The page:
Friday Fictioneers microfiction: Roman holiday

This is for Rochelle’s photo prompt challenge. It was rather longer than requested so I’ve cut it back to 100 (105 in truth) words.

PHOTO PROMPT © Dale Rogerson

dale-rogerson-pizza

Feet were sore from walking historic cobbles. Necks ached from staring up at historic ceilings. Rome in August was too hot and there was no air conditioning in the hotel. At least it was cheap and nobody minded if they ate in their room.

She peered down into the early morning street through the green slats of the blind. It was already hot, but mercifully quiet. She turned. The room looked squalid in the dim light with the remains of last night’s meal on the table. She wondered how long it would be before the holiday became a memory, as unappetising as a congealed pizza.

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Published by

Jane Dougherty

I used to do lots of things I didn't much enjoy. Now I am officially a writer. It's what I always wanted to be.

66 thoughts on “Friday Fictioneers microfiction: Roman holiday”

      1. That’s amazing! You must know how to travel safely. La Presse once did a long article on all the ways folks get robbed there. Roman thieves are no slouches.

        Our good friends, seasoned travelers, stopped off for a few days in Rome at the beginning of a four-week trip to Africa. The first evening Sally had her wallet stolen from her purse in their locked hotel room. So they rented a car and Rob locked their luggage in the trunk. They stopped at a police station to report the stolen wallet and when they got back to the car, their luggage had been stolen.

        Since then just about everyone I meet, if you mention Rome, has a story to tell about themselves, a friend or relative getting robbed there.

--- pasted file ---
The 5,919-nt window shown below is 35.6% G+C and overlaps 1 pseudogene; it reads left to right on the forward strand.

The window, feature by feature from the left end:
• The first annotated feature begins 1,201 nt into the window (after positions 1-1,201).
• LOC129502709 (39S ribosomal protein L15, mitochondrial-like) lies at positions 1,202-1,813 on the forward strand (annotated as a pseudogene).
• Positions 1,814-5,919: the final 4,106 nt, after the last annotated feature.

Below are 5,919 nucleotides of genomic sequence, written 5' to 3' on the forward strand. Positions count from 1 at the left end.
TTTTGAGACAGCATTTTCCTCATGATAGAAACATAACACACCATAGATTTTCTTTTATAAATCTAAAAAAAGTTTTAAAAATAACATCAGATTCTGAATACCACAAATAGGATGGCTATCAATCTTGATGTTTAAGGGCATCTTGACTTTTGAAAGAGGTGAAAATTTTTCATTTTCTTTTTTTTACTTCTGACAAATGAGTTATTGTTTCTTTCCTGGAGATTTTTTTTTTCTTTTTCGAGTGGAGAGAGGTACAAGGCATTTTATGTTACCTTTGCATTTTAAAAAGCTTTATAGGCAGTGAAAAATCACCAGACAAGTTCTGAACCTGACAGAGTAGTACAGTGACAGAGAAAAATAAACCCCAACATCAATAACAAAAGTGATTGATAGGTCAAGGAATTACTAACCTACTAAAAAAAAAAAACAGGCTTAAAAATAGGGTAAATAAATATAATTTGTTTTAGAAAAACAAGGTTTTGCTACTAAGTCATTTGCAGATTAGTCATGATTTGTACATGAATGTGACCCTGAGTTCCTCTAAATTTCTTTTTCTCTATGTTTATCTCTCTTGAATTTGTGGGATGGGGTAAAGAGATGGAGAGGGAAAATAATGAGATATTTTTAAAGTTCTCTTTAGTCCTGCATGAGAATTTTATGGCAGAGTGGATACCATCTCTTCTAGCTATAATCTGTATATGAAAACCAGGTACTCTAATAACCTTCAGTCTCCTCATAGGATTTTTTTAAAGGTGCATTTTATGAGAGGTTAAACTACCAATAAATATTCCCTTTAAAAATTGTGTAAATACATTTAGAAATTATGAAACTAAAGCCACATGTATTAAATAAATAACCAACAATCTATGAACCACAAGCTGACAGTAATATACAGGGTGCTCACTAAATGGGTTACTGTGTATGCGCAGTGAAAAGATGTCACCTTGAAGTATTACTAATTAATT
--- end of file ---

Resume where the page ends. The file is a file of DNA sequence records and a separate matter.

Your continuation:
(I hope you’re not getting this comment twice; I’m experiencing some glitches trying to post it.)

      2. They used to say those things about Naples. I hate to have to say it, but tourists get robbed everywhere, especially American tourists. Italy has always had a bad reputation for thieving because it’s a relatively poor country and has a large population of very poor immigrants. The kind of thieves who steal wallets and luggage are opportunists, just watching for the right occasion to relieve people of some of their ‘wealth’. They see Americans as wealthy so they pick on them. If you look poor, they’re less likely to bother with you. Not guaranteed though 🙂

  1. In July of 1985, my wife and I joined a group to tour a number of European countries including Italy. In a small town, one of the guys tried to order a pepperoni pizza and instead got a pizza with bell peppers on it. It’s difficult to order pizza in Italy.

      1. If things are going to get rocky, going on holiday is a sure fire way of making it happen. I think the converse is also true, though. There’s not much more wonderful than going to a foreign place with the love of your life and finding that you both get the same things out of the experience.

  2. Well, it was a Tuscan holiday 😉 The day spent with a friend I ran into and because we had a late lunch, I bought the pizza for a late dinner as I was in the middle of nowhere Montepulciano!
    The electricity had gone out…and I had to eat the pizza cold!
    That said…I was in no way lonely! 🙂

  3. I felt all those aches and pains as I read your post. Sometimes “enjoying the sites” can wear one out. Then to go “home” to a hot, hot room and cheesy pizza? Welcome to vacation!

  4. Rome is a fascinating place to visit, but I definitely wouldn’t want to stay there in August, in a hotel without air-conditioning! Loved the descriptions in your story.

      1. You’re welcome! I’m generally not a fan of air-conditioning, but I just can’t sleep when it’s​ too warm in the hotel room. 😊

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